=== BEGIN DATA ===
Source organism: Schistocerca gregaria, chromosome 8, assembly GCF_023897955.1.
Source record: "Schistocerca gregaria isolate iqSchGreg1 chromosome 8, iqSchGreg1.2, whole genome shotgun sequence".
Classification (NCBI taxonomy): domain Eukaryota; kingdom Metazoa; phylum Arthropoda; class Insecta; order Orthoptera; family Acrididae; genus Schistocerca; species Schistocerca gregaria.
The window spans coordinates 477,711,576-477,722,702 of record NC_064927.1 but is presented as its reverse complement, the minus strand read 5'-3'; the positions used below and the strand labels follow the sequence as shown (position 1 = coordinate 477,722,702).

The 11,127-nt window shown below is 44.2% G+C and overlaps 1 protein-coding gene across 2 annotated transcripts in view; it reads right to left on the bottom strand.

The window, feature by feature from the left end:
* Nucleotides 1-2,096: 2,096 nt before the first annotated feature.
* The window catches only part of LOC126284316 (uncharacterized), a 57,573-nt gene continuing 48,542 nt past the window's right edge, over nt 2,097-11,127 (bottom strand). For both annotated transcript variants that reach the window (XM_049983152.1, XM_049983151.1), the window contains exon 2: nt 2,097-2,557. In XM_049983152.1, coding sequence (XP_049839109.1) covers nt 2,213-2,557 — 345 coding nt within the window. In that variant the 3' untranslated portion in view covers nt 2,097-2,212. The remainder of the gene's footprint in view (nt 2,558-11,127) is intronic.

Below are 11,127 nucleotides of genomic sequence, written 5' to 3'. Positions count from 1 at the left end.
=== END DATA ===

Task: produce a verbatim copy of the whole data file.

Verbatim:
Source organism: Schistocerca gregaria, chromosome 8, assembly GCF_023897955.1.
Source record: "Schistocerca gregaria isolate iqSchGreg1 chromosome 8, iqSchGreg1.2, whole genome shotgun sequence".
Classification (NCBI taxonomy): domain Eukaryota; kingdom Metazoa; phylum Arthropoda; class Insecta; order Orthoptera; family Acrididae; genus Schistocerca; species Schistocerca gregaria.
The window spans coordinates 477,711,576-477,722,702 of record NC_064927.1 but is presented as its reverse complement, the minus strand read 5'-3'; the positions used below and the strand labels follow the sequence as shown (position 1 = coordinate 477,722,702).

The 11,127-nt window shown below is 44.2% G+C and overlaps 1 protein-coding gene across 2 annotated transcripts in view; it reads right to left on the bottom strand.

The window, feature by feature from the left end:
* Nucleotides 1-2,096: 2,096 nt before the first annotated feature.
* The window catches only part of LOC126284316 (uncharacterized), a 57,573-nt gene continuing 48,542 nt past the window's right edge, over nt 2,097-11,127 (bottom strand). For both annotated transcript variants that reach the window (XM_049983152.1, XM_049983151.1), the window contains exon 2: nt 2,097-2,557. In XM_049983152.1, coding sequence (XP_049839109.1) covers nt 2,213-2,557 — 345 coding nt within the window. In that variant the 3' untranslated portion in view covers nt 2,097-2,212. The remainder of the gene's footprint in view (nt 2,558-11,127) is intronic.

Below are 11,127 nucleotides of genomic sequence, written 5' to 3'. Positions count from 1 at the left end.